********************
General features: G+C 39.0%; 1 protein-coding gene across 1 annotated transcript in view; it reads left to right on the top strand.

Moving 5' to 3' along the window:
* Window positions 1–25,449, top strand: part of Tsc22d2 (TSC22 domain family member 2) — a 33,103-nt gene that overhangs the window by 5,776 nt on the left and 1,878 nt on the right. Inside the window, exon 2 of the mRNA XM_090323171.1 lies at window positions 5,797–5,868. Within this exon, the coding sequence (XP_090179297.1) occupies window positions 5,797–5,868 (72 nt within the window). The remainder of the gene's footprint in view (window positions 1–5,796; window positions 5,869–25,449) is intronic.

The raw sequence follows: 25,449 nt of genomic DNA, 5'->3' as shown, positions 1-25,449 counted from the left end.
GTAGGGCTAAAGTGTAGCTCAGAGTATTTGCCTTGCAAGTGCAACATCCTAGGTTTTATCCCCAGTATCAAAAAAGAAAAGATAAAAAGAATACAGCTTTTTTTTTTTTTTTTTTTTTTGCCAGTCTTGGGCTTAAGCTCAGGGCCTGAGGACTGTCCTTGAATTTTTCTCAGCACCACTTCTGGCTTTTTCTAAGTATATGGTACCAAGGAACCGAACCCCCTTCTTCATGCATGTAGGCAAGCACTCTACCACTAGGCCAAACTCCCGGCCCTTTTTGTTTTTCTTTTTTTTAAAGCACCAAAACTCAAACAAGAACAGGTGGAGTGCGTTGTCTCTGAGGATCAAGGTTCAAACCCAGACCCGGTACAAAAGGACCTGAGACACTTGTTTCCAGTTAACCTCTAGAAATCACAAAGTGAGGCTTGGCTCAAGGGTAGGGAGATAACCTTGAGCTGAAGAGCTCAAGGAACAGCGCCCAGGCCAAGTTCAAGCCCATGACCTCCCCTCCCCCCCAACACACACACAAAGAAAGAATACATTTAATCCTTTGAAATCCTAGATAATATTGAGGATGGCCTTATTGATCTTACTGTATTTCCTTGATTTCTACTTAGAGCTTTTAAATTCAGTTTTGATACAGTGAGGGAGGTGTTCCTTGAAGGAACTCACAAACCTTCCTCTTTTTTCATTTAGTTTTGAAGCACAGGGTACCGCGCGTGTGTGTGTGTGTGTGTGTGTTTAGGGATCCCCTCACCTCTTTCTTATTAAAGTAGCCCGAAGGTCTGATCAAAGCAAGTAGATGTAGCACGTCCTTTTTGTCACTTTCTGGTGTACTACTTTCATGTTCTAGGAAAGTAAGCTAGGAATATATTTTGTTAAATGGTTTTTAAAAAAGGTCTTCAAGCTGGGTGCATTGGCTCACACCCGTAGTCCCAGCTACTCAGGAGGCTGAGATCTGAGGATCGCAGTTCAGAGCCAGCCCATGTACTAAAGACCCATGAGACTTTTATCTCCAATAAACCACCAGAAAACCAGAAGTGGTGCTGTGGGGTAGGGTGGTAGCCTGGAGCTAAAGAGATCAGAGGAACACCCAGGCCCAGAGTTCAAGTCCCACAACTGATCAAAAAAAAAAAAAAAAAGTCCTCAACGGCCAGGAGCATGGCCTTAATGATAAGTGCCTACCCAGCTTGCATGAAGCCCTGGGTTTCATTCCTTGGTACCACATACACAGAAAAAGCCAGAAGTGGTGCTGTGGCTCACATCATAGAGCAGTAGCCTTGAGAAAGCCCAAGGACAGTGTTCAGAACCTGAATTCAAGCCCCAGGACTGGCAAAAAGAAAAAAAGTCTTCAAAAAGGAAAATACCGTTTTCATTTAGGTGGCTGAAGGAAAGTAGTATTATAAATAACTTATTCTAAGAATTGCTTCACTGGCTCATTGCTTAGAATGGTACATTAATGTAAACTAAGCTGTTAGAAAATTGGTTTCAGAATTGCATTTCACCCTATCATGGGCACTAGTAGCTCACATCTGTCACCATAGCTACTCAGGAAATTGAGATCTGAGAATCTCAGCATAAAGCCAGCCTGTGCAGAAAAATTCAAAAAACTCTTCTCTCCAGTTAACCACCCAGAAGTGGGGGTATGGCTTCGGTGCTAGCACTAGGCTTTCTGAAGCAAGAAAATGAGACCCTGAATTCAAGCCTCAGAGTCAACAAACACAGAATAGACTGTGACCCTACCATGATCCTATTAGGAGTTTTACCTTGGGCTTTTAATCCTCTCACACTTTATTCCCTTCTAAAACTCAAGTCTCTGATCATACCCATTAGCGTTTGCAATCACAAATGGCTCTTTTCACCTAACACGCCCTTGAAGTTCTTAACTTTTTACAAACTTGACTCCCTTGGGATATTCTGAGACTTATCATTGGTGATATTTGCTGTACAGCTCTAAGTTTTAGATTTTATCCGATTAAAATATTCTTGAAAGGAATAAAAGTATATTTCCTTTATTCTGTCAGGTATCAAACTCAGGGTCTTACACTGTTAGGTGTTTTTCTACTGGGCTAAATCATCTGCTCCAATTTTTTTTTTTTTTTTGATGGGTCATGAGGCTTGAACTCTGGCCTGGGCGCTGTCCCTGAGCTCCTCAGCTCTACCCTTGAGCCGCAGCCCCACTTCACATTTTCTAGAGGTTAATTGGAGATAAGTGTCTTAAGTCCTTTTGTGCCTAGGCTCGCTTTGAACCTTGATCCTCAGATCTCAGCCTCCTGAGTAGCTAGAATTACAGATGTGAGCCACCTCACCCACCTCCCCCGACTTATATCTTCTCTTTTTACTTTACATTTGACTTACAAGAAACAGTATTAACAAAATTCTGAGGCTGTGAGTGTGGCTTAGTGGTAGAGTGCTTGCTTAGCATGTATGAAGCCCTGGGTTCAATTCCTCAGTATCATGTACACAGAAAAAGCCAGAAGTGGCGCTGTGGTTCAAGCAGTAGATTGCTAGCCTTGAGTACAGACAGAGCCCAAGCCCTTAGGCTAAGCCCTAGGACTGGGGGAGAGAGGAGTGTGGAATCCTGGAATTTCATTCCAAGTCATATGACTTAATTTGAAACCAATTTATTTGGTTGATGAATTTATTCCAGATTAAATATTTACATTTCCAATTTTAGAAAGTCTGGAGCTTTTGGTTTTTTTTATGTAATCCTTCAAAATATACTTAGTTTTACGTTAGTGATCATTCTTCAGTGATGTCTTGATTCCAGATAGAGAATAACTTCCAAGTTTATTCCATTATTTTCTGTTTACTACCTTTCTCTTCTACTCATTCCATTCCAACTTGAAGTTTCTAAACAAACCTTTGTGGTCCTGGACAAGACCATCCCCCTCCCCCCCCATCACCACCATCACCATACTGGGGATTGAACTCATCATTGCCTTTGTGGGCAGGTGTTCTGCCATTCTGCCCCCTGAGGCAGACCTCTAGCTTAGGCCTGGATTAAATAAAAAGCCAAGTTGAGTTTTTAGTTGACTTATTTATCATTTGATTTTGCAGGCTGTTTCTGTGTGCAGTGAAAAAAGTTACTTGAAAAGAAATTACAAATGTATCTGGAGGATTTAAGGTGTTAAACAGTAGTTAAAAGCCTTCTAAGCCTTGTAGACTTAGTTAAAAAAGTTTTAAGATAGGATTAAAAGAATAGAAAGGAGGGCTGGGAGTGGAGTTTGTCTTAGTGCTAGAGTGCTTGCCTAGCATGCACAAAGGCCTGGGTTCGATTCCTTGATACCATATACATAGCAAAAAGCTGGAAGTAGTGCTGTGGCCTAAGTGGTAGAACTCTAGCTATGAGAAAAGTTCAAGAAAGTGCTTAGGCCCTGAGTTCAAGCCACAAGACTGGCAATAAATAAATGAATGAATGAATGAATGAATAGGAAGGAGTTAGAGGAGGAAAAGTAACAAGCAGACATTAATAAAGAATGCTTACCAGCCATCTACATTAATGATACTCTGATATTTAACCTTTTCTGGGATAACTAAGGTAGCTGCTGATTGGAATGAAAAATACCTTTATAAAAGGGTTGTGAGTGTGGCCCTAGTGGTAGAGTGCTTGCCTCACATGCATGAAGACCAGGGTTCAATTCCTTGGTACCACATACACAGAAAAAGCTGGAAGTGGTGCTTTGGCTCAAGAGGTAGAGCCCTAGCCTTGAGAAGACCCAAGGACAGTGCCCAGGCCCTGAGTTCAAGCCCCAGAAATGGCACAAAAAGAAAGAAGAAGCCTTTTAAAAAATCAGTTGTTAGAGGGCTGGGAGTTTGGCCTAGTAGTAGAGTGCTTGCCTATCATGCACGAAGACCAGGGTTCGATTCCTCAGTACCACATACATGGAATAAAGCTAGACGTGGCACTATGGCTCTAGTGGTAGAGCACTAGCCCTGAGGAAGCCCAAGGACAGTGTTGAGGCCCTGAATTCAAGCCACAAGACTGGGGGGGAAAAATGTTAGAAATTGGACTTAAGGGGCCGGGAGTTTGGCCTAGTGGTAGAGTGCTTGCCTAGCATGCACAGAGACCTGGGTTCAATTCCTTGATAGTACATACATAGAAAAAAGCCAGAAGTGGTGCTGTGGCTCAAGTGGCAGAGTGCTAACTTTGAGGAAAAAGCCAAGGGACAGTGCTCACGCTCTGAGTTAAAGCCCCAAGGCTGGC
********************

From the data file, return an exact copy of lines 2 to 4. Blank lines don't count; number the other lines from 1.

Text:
Moving 5' to 3' along the window:
* Window positions 1–25,449, top strand: part of Tsc22d2 (TSC22 domain family member 2) — a 33,103-nt gene that overhangs the window by 5,776 nt on the left and 1,878 nt on the right. Inside the window, exon 2 of the mRNA XM_090323171.1 lies at window positions 5,797–5,868. Within this exon, the coding sequence (XP_090179297.1) occupies window positions 5,797–5,868 (72 nt within the window). The remainder of the gene's footprint in view (window positions 1–5,796; window positions 5,869–25,449) is intronic.

The raw sequence follows: 25,449 nt of genomic DNA, 5'->3' as shown, positions 1-25,449 counted from the left end.